Over at his blog, Peter Rukavina describes his part in bringing the Internet to rural Prince Edward Island.
Robert Morrissey was Minister of Economic Development in the Catherine Callbeck government in the early 1990s when I began work on the first website of the provincial government. As such, he was the first person I came to know as “the Minister,” and it takes every fibre of my being to call him Robert, let alone calling him “Bobby,” which is what he prefers, and what everybody else calls him.
In last year’s federal election, Robert (er, Bobby) was elected Member of Parliament for Egmont, the district on the western end of Prince Edward Island, and it was in this capacity that, through an intermediary, he reached out to me earlier this year to ask if I could help to facilitate a town hall on rural Internet access he was planning to host for his constituents. He needed someone impartial – which is to say, someone not in the Internet business themselves – to explain the basics of Internet access to those attending, and to sketch out what’s available on the ground right now, how much it costs, and, in the end, why it’s more expensive and slower than what we in urban PEI have access to.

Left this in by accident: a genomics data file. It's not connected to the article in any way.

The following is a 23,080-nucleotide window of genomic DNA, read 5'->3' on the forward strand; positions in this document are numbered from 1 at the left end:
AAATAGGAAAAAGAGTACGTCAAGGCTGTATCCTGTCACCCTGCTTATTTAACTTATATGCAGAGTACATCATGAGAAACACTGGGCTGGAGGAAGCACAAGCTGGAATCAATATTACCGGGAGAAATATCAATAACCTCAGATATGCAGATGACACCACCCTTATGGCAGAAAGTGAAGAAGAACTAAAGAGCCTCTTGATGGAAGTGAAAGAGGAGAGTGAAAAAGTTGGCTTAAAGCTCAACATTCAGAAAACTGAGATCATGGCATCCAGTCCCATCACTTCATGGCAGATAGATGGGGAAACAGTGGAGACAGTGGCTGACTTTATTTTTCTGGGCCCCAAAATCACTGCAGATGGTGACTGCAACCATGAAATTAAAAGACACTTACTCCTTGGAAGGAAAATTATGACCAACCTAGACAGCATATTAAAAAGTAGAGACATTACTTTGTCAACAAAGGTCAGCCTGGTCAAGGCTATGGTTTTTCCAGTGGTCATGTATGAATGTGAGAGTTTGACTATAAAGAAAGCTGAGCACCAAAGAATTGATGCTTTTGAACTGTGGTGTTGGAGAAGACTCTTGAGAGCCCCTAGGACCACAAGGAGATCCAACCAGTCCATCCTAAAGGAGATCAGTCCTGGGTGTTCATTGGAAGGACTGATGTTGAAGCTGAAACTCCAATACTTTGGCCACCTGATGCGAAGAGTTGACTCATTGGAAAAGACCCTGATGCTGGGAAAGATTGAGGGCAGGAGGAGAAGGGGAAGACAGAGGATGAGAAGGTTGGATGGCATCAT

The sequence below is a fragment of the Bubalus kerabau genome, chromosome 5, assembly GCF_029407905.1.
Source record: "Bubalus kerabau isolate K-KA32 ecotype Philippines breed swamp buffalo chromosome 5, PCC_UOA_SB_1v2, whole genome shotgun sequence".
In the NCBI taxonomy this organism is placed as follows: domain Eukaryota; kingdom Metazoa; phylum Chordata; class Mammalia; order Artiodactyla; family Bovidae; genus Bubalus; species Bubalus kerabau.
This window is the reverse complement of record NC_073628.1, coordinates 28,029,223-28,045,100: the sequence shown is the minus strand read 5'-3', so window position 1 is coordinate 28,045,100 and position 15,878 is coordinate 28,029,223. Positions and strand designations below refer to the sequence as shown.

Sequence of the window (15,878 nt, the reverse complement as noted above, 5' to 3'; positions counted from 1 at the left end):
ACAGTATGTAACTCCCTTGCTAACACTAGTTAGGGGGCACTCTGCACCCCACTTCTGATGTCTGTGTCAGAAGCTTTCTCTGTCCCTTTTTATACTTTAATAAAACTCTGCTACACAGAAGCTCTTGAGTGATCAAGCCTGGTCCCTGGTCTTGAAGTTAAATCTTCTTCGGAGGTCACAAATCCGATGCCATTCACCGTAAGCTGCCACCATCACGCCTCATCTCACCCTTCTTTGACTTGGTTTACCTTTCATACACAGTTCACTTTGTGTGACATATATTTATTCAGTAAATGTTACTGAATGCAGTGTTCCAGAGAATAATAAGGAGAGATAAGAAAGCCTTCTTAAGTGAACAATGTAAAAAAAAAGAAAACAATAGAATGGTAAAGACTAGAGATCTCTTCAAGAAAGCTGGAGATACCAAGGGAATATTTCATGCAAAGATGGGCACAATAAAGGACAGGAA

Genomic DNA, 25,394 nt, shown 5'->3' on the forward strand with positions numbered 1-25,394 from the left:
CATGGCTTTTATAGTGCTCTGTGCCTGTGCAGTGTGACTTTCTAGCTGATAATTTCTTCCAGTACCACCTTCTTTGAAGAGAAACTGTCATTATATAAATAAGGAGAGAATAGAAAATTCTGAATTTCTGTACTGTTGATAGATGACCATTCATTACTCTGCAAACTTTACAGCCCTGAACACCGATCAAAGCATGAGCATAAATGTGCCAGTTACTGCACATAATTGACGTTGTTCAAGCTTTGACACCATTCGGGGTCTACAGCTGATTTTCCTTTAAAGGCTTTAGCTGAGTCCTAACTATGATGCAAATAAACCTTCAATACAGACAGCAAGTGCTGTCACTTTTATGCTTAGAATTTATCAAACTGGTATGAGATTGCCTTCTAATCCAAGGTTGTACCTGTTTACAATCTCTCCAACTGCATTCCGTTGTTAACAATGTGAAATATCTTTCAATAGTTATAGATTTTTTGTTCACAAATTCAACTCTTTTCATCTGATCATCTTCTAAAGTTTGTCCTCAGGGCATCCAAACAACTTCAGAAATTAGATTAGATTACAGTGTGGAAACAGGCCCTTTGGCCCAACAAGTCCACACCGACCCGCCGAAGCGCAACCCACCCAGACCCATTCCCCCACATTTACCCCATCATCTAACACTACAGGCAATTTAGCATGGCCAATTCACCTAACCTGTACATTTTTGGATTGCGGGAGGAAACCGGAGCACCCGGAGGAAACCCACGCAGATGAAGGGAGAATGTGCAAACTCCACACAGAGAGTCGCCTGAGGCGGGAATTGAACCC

I’m no Internet-access expert, but I know my way around the terminology, I’ve suffered from poor rural Internet myself (when I first crafted http://www.gov.pe.ca, it was on the end of a 14.4 Kbps modem connection), and I have some facility in explaining complicated things, so I agreed, and after some schedule juggling, this past Friday, September 23 was set as the date, and the St. Louis Community Centre, deep in the heart of West Prince, was set as the location.
St. Louis, in PEI terms, is a long drive from Charlottetown (the first time I had a meeting planning for the area, back in 1993, my coworkers were surprised to hear I wasn’t staying overnight). But it’s really not that far – 2 hours from door to door – and so I set off around 4:00 p.m. on Friday afternoon for a planned 6:00 p.m. arrival and setup and a 7:00 p.m. meeting.